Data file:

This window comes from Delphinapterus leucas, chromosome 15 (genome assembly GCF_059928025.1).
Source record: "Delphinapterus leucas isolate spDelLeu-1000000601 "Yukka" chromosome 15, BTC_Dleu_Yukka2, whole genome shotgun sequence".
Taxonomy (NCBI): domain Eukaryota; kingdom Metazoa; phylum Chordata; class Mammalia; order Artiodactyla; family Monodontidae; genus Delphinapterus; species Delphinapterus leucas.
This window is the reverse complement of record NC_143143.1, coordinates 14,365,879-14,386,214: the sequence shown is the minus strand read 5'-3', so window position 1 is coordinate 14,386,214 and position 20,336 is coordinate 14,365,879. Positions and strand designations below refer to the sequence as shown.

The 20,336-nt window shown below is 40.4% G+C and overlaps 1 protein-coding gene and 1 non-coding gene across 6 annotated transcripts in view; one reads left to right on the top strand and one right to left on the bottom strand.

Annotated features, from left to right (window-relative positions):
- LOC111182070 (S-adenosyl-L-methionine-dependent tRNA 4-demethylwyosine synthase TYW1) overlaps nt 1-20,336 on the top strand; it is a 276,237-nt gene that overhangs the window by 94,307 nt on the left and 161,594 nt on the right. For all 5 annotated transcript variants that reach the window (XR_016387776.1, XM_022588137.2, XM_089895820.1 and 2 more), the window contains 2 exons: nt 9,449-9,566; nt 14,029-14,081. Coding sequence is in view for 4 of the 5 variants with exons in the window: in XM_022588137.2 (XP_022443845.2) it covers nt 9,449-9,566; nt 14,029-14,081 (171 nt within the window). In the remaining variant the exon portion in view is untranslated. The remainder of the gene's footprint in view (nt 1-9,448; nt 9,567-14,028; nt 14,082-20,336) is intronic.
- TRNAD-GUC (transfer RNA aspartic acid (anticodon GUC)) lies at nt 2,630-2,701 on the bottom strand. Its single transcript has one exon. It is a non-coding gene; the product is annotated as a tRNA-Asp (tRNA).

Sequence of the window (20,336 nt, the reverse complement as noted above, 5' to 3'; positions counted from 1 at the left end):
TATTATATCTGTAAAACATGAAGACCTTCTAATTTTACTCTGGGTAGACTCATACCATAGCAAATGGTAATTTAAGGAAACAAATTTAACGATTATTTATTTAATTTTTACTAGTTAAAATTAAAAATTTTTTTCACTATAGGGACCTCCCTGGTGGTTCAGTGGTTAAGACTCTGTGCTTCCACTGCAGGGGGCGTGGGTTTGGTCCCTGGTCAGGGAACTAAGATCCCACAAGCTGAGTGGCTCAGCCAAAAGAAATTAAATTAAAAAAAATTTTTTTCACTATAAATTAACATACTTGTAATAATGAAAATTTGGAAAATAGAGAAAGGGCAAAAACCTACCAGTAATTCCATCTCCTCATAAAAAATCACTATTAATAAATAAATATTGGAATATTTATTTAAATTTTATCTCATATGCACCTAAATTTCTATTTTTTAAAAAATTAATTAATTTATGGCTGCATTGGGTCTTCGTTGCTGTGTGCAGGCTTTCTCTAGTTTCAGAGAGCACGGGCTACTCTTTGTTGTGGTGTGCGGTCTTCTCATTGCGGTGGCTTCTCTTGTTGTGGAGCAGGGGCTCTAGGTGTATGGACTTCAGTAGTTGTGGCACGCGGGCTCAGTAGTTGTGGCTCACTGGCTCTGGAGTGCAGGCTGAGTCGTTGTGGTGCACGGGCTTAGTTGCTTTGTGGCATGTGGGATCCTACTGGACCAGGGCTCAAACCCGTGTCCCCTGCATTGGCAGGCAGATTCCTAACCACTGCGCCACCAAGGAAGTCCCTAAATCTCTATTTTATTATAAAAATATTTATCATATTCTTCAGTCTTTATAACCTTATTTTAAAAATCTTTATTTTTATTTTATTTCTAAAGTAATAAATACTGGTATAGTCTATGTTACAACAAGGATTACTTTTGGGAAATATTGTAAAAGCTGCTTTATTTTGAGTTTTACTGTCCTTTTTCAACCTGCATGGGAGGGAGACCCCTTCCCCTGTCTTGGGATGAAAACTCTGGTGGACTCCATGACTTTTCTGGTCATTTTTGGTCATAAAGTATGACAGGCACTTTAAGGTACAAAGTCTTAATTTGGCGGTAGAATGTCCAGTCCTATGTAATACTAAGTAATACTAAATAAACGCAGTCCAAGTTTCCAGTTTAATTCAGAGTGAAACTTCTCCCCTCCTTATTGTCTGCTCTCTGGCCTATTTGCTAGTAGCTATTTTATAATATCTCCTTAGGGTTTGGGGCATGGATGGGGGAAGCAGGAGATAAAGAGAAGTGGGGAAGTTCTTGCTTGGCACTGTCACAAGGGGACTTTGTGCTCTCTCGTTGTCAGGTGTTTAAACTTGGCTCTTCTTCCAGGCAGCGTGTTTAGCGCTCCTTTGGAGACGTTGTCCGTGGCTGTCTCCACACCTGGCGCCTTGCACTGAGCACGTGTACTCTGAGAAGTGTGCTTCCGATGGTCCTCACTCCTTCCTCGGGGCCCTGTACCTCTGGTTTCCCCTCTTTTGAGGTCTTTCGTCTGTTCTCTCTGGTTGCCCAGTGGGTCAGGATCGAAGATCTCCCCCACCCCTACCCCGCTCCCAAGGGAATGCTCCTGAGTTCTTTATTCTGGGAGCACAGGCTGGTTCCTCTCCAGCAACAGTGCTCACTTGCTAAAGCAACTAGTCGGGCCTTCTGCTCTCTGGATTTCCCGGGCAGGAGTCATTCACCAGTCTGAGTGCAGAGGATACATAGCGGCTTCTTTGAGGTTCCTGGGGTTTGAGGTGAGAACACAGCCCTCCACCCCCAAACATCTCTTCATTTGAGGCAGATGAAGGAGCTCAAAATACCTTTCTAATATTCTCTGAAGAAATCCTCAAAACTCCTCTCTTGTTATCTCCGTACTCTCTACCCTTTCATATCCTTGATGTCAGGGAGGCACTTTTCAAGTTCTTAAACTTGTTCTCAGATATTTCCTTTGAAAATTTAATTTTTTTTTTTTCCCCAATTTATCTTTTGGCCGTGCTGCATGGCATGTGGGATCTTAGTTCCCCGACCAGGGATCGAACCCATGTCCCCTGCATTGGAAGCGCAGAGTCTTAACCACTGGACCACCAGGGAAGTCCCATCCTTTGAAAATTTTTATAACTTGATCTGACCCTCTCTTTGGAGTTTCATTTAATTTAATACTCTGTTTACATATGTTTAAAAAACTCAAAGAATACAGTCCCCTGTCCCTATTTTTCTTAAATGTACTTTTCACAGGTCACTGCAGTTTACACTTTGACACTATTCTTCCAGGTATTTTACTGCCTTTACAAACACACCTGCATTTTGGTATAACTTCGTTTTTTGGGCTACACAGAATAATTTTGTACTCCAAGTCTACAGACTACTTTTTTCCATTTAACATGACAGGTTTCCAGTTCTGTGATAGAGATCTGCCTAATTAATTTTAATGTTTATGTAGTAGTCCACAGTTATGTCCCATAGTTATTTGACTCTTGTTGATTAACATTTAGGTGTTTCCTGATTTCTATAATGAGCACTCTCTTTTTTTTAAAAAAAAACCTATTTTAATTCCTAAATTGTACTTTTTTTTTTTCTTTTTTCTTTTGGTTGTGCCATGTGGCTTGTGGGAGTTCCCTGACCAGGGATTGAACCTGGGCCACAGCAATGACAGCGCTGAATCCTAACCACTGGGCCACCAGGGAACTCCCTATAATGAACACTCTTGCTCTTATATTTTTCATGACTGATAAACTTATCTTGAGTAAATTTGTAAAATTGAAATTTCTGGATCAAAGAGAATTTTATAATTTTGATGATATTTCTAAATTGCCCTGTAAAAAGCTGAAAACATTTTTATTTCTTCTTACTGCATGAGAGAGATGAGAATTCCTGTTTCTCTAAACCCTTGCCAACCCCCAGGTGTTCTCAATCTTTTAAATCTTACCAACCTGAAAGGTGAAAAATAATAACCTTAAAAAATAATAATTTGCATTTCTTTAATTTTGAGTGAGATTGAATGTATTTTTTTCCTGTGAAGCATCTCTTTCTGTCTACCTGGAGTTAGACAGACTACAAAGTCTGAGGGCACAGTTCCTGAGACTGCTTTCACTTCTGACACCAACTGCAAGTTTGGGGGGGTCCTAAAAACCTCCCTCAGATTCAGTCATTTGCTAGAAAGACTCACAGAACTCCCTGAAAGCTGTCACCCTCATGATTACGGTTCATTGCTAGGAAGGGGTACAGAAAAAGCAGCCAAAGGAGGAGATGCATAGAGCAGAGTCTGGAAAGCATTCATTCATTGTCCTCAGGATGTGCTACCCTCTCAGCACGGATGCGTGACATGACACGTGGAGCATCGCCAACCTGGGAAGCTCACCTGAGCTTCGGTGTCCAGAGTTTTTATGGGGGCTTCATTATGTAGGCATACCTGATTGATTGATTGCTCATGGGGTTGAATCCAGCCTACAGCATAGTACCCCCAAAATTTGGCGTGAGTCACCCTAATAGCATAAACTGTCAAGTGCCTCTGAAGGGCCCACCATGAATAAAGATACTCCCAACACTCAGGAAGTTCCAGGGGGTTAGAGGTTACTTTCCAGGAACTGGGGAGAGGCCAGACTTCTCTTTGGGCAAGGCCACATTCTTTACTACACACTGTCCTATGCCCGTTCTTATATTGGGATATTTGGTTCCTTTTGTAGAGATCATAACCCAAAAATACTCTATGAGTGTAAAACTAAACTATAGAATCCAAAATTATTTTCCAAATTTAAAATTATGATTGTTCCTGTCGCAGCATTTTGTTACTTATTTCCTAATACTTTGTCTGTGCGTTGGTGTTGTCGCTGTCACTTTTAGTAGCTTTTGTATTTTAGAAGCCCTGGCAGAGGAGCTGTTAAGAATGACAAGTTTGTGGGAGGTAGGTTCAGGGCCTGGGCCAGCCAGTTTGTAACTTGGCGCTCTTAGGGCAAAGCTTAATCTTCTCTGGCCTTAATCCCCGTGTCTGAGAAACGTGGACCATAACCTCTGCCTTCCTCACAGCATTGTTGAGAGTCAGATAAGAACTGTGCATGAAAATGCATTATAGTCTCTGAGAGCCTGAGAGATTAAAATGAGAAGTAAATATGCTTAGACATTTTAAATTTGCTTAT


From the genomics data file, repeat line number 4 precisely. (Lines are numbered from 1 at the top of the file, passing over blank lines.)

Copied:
This window is the reverse complement of record NC_143143.1, coordinates 14,365,879-14,386,214: the sequence shown is the minus strand read 5'-3', so window position 1 is coordinate 14,386,214 and position 20,336 is coordinate 14,365,879. Positions and strand designations below refer to the sequence as shown.